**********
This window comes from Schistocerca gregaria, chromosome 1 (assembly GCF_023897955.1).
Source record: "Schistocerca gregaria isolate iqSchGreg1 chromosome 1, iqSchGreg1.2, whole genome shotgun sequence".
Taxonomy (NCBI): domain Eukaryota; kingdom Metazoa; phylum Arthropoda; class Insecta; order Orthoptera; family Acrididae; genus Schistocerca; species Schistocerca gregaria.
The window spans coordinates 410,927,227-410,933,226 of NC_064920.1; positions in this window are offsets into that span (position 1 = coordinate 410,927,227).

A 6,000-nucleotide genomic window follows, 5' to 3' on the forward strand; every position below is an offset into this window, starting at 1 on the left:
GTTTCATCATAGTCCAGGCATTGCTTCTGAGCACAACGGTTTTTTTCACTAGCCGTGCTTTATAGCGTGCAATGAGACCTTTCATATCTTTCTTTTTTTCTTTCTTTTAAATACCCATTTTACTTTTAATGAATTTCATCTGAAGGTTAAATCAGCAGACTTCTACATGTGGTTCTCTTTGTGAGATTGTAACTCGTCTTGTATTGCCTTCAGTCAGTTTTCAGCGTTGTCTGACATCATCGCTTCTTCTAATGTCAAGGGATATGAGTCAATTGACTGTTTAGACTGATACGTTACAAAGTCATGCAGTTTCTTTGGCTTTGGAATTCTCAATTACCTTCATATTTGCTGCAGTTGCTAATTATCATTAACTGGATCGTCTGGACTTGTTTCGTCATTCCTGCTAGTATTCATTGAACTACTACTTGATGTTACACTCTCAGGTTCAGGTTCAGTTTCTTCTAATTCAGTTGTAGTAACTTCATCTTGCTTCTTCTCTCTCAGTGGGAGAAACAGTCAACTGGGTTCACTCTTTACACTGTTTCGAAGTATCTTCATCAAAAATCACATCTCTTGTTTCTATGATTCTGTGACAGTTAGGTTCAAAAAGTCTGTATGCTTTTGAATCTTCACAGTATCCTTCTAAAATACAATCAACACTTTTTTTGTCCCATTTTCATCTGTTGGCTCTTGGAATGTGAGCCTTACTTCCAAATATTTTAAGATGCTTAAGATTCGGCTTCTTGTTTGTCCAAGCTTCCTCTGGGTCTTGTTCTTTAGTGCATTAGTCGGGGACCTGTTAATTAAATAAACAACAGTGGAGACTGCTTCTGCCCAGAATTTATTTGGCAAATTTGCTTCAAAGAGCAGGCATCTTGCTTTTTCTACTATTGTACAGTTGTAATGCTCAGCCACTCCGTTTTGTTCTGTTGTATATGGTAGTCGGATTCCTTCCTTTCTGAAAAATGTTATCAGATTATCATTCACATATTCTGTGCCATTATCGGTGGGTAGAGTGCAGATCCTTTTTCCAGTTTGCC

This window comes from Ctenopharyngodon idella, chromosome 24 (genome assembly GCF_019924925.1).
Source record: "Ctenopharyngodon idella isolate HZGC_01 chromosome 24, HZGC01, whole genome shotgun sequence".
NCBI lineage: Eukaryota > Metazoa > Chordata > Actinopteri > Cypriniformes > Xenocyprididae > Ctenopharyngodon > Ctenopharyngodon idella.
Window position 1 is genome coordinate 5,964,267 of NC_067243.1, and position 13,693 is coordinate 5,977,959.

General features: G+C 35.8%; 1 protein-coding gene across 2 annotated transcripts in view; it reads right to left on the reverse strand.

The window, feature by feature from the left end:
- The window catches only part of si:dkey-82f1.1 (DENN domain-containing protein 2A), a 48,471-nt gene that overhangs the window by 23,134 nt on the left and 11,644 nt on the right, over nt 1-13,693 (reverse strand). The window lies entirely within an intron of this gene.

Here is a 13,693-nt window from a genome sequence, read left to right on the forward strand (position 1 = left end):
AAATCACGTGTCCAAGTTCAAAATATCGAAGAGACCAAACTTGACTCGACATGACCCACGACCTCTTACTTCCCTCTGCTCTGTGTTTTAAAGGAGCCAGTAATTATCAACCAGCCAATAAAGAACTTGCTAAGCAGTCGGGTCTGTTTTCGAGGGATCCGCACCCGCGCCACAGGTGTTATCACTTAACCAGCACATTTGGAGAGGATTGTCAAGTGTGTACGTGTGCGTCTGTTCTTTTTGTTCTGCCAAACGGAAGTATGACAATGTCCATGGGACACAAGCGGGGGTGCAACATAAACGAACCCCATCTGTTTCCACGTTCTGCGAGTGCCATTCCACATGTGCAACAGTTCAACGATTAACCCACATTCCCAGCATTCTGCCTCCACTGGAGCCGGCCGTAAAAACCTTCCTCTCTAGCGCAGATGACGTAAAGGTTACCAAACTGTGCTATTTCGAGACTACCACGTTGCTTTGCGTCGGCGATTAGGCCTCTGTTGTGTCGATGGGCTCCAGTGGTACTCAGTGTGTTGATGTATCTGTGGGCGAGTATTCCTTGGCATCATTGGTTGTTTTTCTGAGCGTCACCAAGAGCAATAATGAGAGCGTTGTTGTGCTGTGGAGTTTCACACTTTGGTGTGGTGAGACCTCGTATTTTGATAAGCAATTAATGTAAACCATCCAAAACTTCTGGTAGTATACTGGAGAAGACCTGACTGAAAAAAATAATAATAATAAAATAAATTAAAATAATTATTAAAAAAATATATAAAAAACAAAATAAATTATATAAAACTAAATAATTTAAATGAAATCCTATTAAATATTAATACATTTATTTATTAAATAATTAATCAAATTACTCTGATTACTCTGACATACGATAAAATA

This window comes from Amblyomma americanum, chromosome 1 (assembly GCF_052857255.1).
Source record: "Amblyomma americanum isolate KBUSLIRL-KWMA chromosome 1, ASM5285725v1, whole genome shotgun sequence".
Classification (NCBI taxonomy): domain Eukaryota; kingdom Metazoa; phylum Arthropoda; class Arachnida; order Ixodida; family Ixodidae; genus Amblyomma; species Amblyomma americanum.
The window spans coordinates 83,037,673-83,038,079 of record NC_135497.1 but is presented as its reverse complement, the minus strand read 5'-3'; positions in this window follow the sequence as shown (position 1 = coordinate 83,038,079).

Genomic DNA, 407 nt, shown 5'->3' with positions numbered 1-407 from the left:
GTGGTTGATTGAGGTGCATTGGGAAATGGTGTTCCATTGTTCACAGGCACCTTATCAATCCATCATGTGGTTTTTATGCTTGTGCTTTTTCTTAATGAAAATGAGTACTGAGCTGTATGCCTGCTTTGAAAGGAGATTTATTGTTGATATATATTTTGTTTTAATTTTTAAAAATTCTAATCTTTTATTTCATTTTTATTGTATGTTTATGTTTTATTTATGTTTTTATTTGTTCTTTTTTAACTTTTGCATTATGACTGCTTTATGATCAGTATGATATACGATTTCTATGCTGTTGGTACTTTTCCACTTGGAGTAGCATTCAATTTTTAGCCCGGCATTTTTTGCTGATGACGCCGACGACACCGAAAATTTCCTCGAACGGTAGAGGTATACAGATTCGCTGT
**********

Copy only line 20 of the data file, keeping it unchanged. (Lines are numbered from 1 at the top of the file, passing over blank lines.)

Genomic DNA, 407 nt, shown 5'->3' with positions numbered 1-407 from the left: